Definition of serious crime is too broad
These cases have also raised concerns over how IMSI-catchers could be misused. And yet, the issue here is less of police misconduct. Rather, the primary issue is one of a turbulent political climate changing the legislative definitions of extremism and serious crimes, which surveillance capabilities only enhance. Take the Investigatory Powers Act (IPA), also known as the snoopers’ charter. It limits surveillance by police and government agencies to “serious” crimes. However, Angela Patrick writes in the parliamentary briefing that these crimes are “broadly defined to include offences carrying a sentence of over three years’ imprisonment, or any violent crime or crimes done for unspecified ‘substantial’ financial gain or where conduct is by a large number of persons in pursuit of a common purpose”.
Patrick highlights that group conduct is covered, meaning that police and agencies might seek to rely on these powers for the investigation of public order offences arising from protest activities. Meanwhile, any investigation of violent crime or financial crime for “substantial gain” will also open the door to the IPA. This threshold is less stringent than it might first appear, placing only limited restraint on state surveillance.” With the goalposts of justice in flux, one cannot be confident that institutionalised checks and balances will protect civil liberties. As Cardinal Richelieu, the 16th century French clergyman, incisively wrote: “If one would give me six lines written by the hand of the most honest man, I would find something in them to have him hanged.”

"The US-Israel Honeymoon May Not Last" And Much More from "Breaking Israel News"!!

The US-Israel Honeymoon May Not Last

By Daniel Pipes
After a decent interval, Abbas inexorably will mumble apologies, lavish praise on Trump, fire up the Palestinians’ horde of proxies, 'talk peace' with Israel, and worm his way into the administration’s good graces. When that happens, the current U.S.-Israel honeymoon will likely crash and burn, replaced by the usual bickering, where Washington wants Israelis to 'take chances for peace' and 'make painful concessions,' and they resist those pressures.

Israel Responds With Multiple Strike Targets in Gaza After Hamas Rockets Hit An Israeli Home!!

Rocket Hits Israeli Home; Jewish Leaders Find Friends in Emirates; CLICK for Latest News!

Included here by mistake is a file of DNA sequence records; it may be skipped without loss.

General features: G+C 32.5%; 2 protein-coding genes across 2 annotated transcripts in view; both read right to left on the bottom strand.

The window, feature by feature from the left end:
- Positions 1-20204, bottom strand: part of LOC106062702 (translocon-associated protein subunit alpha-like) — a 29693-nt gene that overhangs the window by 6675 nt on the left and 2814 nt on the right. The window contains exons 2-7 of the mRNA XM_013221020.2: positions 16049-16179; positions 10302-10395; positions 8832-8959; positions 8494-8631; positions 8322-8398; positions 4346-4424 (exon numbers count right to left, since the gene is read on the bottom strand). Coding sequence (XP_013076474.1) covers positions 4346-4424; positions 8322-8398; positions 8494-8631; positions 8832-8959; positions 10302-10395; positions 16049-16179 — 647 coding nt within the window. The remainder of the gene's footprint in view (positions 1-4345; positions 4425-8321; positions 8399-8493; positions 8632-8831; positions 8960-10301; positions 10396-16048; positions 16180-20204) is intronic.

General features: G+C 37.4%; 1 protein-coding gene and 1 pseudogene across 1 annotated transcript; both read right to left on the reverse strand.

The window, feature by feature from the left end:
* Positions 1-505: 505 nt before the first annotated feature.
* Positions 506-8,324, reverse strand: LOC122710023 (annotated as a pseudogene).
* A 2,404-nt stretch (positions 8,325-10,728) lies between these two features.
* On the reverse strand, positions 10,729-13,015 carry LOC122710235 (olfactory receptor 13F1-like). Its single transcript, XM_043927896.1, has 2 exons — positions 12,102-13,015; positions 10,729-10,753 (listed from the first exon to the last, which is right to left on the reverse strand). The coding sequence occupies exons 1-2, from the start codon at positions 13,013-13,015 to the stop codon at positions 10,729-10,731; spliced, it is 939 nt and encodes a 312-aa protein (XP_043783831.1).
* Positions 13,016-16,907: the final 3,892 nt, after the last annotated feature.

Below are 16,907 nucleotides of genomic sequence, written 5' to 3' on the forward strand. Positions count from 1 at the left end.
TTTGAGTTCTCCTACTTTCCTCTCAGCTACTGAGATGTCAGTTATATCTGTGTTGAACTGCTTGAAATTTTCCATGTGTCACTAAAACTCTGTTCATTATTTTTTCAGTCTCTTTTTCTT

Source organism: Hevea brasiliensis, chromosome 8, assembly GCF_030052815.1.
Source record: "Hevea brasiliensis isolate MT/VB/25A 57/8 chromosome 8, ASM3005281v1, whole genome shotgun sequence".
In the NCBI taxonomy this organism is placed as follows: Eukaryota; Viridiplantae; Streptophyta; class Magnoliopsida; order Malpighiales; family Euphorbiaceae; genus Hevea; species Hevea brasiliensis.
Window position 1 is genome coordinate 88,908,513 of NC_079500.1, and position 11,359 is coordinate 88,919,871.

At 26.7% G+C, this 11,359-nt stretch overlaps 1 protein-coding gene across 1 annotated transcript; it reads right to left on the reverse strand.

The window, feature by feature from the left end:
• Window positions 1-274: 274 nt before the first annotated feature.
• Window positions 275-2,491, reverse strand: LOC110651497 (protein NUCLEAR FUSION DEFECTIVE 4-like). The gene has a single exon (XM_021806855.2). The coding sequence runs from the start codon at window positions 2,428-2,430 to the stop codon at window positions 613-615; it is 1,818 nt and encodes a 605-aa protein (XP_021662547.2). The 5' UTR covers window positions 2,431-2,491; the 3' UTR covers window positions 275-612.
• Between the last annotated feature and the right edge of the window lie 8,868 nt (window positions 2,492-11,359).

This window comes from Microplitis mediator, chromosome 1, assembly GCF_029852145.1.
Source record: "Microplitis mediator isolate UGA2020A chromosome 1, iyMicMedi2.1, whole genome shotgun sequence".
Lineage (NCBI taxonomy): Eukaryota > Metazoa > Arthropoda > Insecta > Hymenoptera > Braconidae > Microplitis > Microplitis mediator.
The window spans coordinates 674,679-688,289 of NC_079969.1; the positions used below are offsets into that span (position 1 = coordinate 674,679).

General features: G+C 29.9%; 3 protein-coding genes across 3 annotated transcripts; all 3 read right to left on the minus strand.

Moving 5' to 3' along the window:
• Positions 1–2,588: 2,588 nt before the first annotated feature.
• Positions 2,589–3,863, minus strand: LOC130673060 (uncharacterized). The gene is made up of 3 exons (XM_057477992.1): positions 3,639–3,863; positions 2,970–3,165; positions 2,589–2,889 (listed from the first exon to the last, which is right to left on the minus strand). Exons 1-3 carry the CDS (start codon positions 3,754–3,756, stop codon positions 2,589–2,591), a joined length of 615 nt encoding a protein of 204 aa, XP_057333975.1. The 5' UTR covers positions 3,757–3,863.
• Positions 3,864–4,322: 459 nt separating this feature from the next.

World Israel News
Israel Strikes Multiple Targets in Gaza; Rocket Hits Israeli Home
4 IDF Soldiers Wounded by Explosive Device at Gaza Border


Israel's Netanyahu attacks 'dangerous Iranian tiger'
Israel's prime minister has launched a stinging attack on Iran, telling a security conference in Munich it is the "greatest threat to our world". Benjamin Netanyahu said Israel would "not allow Iran's regime to put a noose of terror around our neck". Mr Netanyahu drew a parallel between the 1938 Munich Agreement, seen as a failed attempt to appease Nazi Germany, and the 2015 Iran nuclear deal. He said the deal had only "unleashed a dangerous Iranian tiger".

Mr Netanyahu accused Iran's foreign minister and representative in Munich, Mohammad Javad Zarif, who is due to address delegates later on Sunday, of being the "smooth-talking mouthpiece of Iran's regime... [who] lies with eloquence". He said Iran was falsely denying that it sent a drone into Israeli territory last week which was shot down by Israeli forces. Holding up a remnant of what he said was the destroyed drone, he addressed Mr Zarif directly: "Do you recognise it? You should, it's yours. Don't test us." BBC correspondent Jonathan Marcus, at the conference, says this theatricality was vintage Benjamin Netanyahu, from a prime minister embattled at home with potential corruption charges looming over his head.
Why the recent spike in tensions?
The immediate trigger is last week's confrontation - the first known direct engagement between the Israeli and Iranian militaries. Israel launched raids against Iranian targets in Syria after saying it had intercepted an Iranian drone crossing the Syria-Israel border.
During the offensive, an Israeli F-16 fighter jet was shot down by Syrian air defences, its pilots ejecting in northern Israel. It was believed to be the first time Israel had lost a jet in combat since 2006. After the attack, Mr Netanyahu said Iran had "brazenly violated Israel's sovereignty" and vowed that Israel would defend itself.
What about in the longer term?
The rivalry between Iran and Israel has been exacerbated in recent years by the regional instability - from the toppling of Saddam Hussein's regime in Iraq, which removed a counterweight to Iranian regional power, to the ongoing proxy war being fought between many different powers in Syria. Israel is a vocal opponent of the 2015 deal struck between Iran and six world powers which lifted crippling sanctions in exchange for curbs on Iran's nuclear programme.
Mr Netanyahu will be followed on to the stage in Munich by Iran's Foreign Minister Zarif and it is a moot point who will be the more welcome guest, says the BBC's Jonathan Marcus. While there is strong support in Europe for the nuclear deal with Iran, there is a growing sense in several capitals that more must be done to curb Iran's destabilising regional role. It has emerged as one of the great victors from the chaos in Syria.